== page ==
Last bow for Ntate Mohlamme

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There is a si­lence across the land, like the hush be­fore the end of a play. It’s a kind of peace, a still­ness soon to be fol­lowed by the ap­plause of an ap­prov­ing au­di­ence af­ter a per­for­mance of dis­tinc­tion and magic.

Amid the ova­tion, the thes­pian waves and bows. The lights go dim and, as the cur­tain falls, he turns and leaves for the fir­ma­ment, where the stars await.

The leg­endary man of letters, Thomas Boikie Mohlamme, is no more.

Ntate Mohlamme, as he was known, was born on Septem­ber 5 1930 in the idyl­lic North West vil­lage of Le­fu­rut­shane near Groot Marico. He was the sec­ond child in a fam­ily of six broth­ers and a sis­ter. As a young man he be­came re­sent­ful of the Ban­tus­tan sys­tem, which he saw as dis­pos­sess­ing the African ma­jor­ity, and left the then Bo­phuthatswana for Jo­han­nes­burg.

There he lived un­til his pass­ing on Au­gust 27, at the Char­lotte Max­eke Aca­demic Hos­pi­tal, a few days be­fore his 84th birth­day.

A selfless man and a fear­less op­po­nent of apartheid and ex­ploita­tion, Ntate Mohlamme was among the ear­li­est pi­o­neers of protest the­atre in South Africa. He worked along­side other greats like Gib­son Kente and Sam Mang­wane. A doyen of the Soweto The­atre, he is re­mem­bered for plays like Matl­ho­mola, Amen and Lord Why, which at­tracted the re­tribu­tive ire of the apartheid po­lice.

An ANC un­der­ground ac­tivist dur­ing the strug­gle, he was a sur­vivor of po­lice bru­tal­ity and ha­rass­ment, which failed to break his spirit and his re­solve in the fight for free­dom and democ­racy in his beloved moth­er­land.

Many have told how he used his the­atre bus to trans­port youths out of the coun­try to mil­i­tary train­ing in ex­ile. The young lions would be dis­guised as mem­bers of the cast, gain­ing easy pas­sage into Botswana in pur­suit of the lib­er­a­tion strug­gle.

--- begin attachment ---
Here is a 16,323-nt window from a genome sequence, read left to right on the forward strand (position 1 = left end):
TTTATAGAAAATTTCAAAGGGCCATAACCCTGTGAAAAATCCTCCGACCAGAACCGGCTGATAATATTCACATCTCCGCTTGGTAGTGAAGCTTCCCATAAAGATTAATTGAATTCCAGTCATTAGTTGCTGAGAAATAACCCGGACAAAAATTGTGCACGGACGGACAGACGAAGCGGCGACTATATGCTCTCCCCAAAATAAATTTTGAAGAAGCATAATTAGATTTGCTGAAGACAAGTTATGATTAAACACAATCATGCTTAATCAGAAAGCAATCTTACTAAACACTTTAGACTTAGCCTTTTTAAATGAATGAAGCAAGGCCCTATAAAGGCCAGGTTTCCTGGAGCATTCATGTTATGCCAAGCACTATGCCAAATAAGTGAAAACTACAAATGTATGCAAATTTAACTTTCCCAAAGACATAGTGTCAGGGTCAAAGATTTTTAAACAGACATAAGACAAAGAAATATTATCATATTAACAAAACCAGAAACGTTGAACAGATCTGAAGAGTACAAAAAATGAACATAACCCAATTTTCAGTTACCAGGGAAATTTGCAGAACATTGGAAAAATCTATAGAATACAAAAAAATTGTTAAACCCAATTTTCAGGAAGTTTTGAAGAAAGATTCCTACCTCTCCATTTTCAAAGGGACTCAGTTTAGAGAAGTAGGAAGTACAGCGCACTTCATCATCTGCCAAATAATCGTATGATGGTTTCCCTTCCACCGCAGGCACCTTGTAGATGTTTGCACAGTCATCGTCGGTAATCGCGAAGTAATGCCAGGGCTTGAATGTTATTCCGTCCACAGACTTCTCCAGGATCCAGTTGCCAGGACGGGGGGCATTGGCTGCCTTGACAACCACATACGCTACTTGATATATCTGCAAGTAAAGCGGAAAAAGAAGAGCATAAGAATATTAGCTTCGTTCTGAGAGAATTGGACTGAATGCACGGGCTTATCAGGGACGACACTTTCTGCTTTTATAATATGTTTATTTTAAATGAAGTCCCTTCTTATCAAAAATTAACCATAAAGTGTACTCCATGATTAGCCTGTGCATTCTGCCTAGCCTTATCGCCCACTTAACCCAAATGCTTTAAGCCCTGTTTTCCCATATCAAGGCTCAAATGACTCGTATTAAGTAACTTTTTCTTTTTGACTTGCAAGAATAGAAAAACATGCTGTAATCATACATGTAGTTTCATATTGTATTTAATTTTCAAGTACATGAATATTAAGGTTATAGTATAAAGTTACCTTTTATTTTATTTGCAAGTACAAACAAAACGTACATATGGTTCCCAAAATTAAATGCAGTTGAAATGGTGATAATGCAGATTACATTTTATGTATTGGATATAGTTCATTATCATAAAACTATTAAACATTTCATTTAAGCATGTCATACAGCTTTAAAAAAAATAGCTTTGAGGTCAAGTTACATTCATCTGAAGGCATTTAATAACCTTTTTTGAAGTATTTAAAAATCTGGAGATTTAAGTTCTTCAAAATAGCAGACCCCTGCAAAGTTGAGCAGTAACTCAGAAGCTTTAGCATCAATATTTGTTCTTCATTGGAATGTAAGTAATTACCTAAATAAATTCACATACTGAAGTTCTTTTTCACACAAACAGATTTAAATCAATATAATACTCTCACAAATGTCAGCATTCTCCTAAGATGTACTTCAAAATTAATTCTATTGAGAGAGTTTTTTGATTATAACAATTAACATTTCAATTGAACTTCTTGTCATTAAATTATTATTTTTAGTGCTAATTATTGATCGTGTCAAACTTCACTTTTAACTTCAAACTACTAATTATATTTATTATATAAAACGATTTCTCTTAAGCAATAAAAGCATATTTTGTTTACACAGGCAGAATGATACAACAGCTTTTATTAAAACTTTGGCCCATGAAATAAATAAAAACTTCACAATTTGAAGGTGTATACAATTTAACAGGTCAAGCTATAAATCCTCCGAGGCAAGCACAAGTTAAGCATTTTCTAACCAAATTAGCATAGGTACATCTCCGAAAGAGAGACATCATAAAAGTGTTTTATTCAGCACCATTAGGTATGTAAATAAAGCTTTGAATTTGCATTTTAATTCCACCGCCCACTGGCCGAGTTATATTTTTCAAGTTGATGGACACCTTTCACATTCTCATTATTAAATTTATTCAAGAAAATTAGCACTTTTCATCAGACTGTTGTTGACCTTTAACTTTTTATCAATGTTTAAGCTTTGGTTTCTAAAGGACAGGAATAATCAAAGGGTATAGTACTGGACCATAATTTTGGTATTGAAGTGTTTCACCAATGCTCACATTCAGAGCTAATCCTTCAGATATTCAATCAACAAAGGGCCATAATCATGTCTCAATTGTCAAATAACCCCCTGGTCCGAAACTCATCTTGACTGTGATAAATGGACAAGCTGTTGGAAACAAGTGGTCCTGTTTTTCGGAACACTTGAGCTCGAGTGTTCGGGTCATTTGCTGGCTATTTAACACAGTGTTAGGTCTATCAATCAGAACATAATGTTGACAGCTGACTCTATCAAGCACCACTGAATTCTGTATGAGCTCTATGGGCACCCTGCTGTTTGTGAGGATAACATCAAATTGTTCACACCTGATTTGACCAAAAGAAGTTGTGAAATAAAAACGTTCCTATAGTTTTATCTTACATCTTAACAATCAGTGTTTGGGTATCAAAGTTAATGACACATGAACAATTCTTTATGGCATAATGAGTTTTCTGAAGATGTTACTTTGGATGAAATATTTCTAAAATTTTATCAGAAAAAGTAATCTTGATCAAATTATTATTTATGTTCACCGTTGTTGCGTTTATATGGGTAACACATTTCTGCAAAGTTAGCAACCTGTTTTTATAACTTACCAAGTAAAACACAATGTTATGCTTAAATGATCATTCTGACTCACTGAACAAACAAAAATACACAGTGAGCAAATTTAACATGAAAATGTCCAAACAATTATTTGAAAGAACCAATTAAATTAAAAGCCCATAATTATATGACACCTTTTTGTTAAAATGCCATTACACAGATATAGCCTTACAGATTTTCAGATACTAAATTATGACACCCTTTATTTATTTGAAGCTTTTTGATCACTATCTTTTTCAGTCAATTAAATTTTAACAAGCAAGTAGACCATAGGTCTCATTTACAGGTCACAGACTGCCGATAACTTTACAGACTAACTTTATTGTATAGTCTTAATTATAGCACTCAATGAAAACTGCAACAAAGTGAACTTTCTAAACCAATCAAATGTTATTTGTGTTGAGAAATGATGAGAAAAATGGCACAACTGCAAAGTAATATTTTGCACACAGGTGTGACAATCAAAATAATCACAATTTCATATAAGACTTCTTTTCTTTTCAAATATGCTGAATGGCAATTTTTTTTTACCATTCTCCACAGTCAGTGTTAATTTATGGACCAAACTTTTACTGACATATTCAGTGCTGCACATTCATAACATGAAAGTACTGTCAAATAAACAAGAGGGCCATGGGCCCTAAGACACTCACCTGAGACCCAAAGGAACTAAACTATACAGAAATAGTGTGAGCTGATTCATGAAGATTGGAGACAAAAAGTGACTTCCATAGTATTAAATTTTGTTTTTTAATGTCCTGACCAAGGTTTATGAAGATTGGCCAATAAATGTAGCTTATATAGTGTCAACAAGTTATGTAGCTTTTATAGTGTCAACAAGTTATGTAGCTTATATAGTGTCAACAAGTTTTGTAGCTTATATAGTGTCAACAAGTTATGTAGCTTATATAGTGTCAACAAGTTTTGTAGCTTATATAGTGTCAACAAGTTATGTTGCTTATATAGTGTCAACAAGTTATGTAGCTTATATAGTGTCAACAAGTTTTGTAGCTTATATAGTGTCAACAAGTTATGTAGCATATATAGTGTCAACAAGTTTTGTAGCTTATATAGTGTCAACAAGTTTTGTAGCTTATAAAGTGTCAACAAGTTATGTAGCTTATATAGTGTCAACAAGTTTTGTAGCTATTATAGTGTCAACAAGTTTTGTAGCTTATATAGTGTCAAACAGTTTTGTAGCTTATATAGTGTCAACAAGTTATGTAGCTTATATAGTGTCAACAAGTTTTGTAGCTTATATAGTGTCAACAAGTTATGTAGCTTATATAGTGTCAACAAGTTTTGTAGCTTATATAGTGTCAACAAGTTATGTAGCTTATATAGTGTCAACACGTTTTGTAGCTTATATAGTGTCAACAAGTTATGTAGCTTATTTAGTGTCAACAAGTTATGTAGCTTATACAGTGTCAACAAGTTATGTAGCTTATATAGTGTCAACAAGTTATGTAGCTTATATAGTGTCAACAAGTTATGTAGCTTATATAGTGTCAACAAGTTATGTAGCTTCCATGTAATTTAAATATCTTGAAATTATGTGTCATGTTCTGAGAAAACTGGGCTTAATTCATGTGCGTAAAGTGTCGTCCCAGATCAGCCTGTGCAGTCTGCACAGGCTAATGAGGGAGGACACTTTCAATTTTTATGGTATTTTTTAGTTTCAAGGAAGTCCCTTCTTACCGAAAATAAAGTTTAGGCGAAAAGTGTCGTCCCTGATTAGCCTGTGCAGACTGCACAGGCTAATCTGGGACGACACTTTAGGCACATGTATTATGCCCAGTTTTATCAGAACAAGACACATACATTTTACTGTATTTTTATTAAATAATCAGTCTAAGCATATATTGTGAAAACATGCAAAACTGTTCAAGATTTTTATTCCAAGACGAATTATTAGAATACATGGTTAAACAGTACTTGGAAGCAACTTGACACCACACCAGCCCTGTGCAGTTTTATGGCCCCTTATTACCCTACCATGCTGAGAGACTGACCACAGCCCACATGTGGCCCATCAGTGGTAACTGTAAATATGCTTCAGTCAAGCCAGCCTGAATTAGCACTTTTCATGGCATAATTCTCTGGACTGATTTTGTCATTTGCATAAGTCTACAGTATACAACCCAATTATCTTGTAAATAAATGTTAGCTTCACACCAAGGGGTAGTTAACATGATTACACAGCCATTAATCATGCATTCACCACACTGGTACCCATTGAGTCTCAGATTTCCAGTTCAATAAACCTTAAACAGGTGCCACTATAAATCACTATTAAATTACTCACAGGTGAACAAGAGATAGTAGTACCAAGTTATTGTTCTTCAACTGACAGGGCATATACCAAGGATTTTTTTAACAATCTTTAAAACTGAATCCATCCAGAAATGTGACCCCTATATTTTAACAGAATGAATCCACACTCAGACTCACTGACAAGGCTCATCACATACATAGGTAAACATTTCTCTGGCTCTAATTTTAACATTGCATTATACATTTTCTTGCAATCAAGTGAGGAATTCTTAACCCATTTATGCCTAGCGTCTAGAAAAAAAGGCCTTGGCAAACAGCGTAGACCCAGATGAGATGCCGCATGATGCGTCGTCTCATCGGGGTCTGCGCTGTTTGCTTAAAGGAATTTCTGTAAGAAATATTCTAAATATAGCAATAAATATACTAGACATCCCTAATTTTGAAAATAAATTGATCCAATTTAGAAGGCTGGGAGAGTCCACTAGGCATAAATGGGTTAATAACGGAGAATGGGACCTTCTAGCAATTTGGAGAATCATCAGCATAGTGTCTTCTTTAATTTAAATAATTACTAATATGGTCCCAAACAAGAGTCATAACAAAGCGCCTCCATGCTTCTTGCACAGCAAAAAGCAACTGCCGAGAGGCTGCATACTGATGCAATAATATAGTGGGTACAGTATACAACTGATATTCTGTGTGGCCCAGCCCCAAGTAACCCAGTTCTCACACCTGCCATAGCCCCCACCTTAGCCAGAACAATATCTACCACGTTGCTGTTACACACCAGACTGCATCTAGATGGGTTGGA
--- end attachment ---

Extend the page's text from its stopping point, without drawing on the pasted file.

The 1980s saw Ntate Mohlamme es­tab­lish one of the ear­li­est black-owned cast­ing agen­cies. As well as pro­duc­ing and di­rect­ing tele­vi­sion drama se­ries, his agency also trained and men­tored black pro­duc­ers and the black-owned pro­duc­tion com­pa­nies that later emerged.

Ntate Mohlamme was a found­ing mem­ber of the small trade union Per­form­ing Artists and Work­ers’ Eq­uity. Pawe later merged with the Mu­si­cians’ Union of South Africa to form the Cre­ative Work­ers Union of South Africa in 2007. He was later an ex­ec­u­tive mem­ber of this Cosatu-af­fil­i­ated union which rep­re­sents ac­tors, writ­ers, mu­si­cians and pro­duc­tion pro­fes­sion­als.

Feared by broad­cast bosses and loved by stage and tele­vi­sion work­ers, Ntate Mohlamme was a fierce and long-time cam­paigner for the rights of the men, women and chil­dren who have graced South Africa’s the­atres and its small and big screens. He was in­stru­men­tal in forc­ing broad­cast­ers to pay ac­tors and pro­duc­tion per­son­nel for broad­cast re­peats of their films and dra­mas.

He acted in the SABC2 dra­mas such as Bon­ween­wee and Boph­elo ke Sem­phekgo, and di­rected many oth­ers, in­clud­ing Mmalonya. His movie credits were for act­ing roles in Fi­nal Cut (1989), War­riors from Hell (1990), Taxi to Soweto (1991) and ’n Pot Vol Win­ter (1992).

He mar­ried the love of his life, cel­e­brated ac­tress Rose­line Mo­ra­pedi who died in a car crash in Septem­ber 1997. Their union was blessed with four chil­dren, Lindi (who died in 2005), Em­manuel, Hope and Char­ity. He also had five grand­chil­dren. As he de­parts into the light of the af­ter­life, we who love him, wish him the Lord’s grace and peace.

Robala ka kag­iso se­natla, legadimela ntweng, Kgabo, Moshate!


Ntate Mohlamme

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